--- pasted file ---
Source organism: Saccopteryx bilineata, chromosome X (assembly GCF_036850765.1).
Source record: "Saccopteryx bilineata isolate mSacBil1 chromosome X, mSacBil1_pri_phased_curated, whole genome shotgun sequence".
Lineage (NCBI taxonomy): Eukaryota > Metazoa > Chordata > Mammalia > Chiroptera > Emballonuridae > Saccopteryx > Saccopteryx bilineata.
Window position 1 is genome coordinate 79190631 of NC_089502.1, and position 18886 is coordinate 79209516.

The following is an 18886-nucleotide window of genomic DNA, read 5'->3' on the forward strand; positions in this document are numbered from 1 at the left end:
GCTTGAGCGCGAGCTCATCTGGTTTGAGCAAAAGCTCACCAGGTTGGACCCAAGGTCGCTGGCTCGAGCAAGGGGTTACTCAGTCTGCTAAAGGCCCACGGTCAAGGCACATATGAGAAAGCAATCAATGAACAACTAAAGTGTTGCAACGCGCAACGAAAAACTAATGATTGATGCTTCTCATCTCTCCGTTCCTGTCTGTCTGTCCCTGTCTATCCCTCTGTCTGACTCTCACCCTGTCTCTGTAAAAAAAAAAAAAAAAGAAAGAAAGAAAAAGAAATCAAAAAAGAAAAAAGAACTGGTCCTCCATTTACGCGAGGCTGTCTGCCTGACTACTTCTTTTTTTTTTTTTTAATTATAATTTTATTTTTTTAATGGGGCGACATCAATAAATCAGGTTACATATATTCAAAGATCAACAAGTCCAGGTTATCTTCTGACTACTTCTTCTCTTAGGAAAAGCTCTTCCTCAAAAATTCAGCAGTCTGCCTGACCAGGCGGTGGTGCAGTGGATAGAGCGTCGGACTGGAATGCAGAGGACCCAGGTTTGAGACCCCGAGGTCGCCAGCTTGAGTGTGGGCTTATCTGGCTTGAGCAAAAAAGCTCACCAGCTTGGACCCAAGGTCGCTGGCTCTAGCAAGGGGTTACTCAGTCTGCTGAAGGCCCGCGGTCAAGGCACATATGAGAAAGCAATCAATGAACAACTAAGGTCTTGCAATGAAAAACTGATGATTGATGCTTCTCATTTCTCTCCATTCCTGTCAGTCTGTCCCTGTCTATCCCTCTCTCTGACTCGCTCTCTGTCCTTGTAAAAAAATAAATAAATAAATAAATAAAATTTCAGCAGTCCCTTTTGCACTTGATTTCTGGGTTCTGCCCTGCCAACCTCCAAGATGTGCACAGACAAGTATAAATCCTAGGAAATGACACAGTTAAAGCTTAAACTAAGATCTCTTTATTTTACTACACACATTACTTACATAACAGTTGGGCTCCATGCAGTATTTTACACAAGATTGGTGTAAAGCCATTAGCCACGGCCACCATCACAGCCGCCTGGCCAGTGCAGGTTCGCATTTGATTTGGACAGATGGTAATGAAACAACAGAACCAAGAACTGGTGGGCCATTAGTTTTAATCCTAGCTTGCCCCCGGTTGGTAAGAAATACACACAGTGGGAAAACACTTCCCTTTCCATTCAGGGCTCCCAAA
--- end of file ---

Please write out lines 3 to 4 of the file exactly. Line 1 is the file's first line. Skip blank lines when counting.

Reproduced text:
Lineage (NCBI taxonomy): Eukaryota > Metazoa > Chordata > Mammalia > Chiroptera > Emballonuridae > Saccopteryx > Saccopteryx bilineata.
Window position 1 is genome coordinate 79190631 of NC_089502.1, and position 18886 is coordinate 79209516.